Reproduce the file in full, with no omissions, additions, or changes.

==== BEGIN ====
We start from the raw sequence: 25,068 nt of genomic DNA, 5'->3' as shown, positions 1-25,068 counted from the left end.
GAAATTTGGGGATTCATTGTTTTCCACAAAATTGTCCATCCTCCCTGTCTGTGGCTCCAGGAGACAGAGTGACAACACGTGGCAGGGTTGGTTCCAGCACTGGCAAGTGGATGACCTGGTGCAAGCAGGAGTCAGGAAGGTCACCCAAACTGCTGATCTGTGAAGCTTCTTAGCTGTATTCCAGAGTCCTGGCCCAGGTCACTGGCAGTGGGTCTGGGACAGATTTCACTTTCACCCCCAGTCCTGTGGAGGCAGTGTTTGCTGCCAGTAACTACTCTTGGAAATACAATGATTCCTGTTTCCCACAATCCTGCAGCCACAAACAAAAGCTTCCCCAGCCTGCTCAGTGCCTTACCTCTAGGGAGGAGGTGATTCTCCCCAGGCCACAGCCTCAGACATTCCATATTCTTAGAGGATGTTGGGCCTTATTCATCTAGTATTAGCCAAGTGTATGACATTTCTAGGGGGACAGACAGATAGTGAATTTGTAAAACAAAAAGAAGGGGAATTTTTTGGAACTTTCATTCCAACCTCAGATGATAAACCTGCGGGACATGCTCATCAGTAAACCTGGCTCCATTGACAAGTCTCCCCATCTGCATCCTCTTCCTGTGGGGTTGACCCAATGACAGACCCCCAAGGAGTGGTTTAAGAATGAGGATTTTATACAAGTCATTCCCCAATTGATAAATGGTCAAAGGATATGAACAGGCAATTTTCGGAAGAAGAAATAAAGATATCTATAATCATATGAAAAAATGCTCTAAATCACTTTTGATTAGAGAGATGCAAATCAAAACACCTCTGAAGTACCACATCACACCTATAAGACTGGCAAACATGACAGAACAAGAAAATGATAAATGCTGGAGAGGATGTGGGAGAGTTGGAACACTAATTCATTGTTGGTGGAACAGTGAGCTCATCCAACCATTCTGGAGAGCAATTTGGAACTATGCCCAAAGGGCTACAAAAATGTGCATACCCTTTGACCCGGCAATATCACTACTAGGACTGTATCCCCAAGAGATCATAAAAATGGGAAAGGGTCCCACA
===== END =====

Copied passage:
We start from the raw sequence: 25,068 nt of genomic DNA, 5'->3' as shown, positions 1-25,068 counted from the left end.
GAAATTTGGGGATTCATTGTTTTCCACAAAATTGTCCATCCTCCCTGTCTGTGGCTCCAGGAGACAGAGTGACAACACGTGGCAGGGTTGGTTCCAGCACTGGCAAGTGGATGACCTGGTGCAAGCAGGAGTCAGGAAGGTCACCCAAACTGCTGATCTGTGAAGCTTCTTAGCTGTATTCCAGAGTCCTGGCCCAGGTCACTGGCAGTGGGTCTGGGACAGATTTCACTTTCACCCCCAGTCCTGTGGAGGCAGTGTTTGCTGCCAGTAACTACTCTTGGAAATACAATGATTCCTGTTTCCCACAATCCTGCAGCCACAAACAAAAGCTTCCCCAGCCTGCTCAGTGCCTTACCTCTAGGGAGGAGGTGATTCTCCCCAGGCCACAGCCTCAGACATTCCATATTCTTAGAGGATGTTGGGCCTTATTCATCTAGTATTAGCCAAGTGTATGACATTTCTAGGGGGACAGACAGATAGTGAATTTGTAAAACAAAAAGAAGGGGAATTTTTTGGAACTTTCATTCCAACCTCAGATGATAAACCTGCGGGACATGCTCATCAGTAAACCTGGCTCCATTGACAAGTCTCCCCATCTGCATCCTCTTCCTGTGGGGTTGACCCAATGACAGACCCCCAAGGAGTGGTTTAAGAATGAGGATTTTATACAAGTCATTCCCCAATTGATAAATGGTCAAAGGATATGAACAGGCAATTTTCGGAAGAAGAAATAAAGATATCTATAATCATATGAAAAAATGCTCTAAATCACTTTTGATTAGAGAGATGCAAATCAAAACACCTCTGAAGTACCACATCACACCTATAAGACTGGCAAACATGACAGAACAAGAAAATGATAAATGCTGGAGAGGATGTGGGAGAGTTGGAACACTAATTCATTGTTGGTGGAACAGTGAGCTCATCCAACCATTCTGGAGAGCAATTTGGAACTATGCCCAAAGGGCTACAAAAATGTGCATACCCTTTGACCCGGCAATATCACTACTAGGACTGTATCCCCAAGAGATCATAAAAATGGGAAAGGGTCCCACA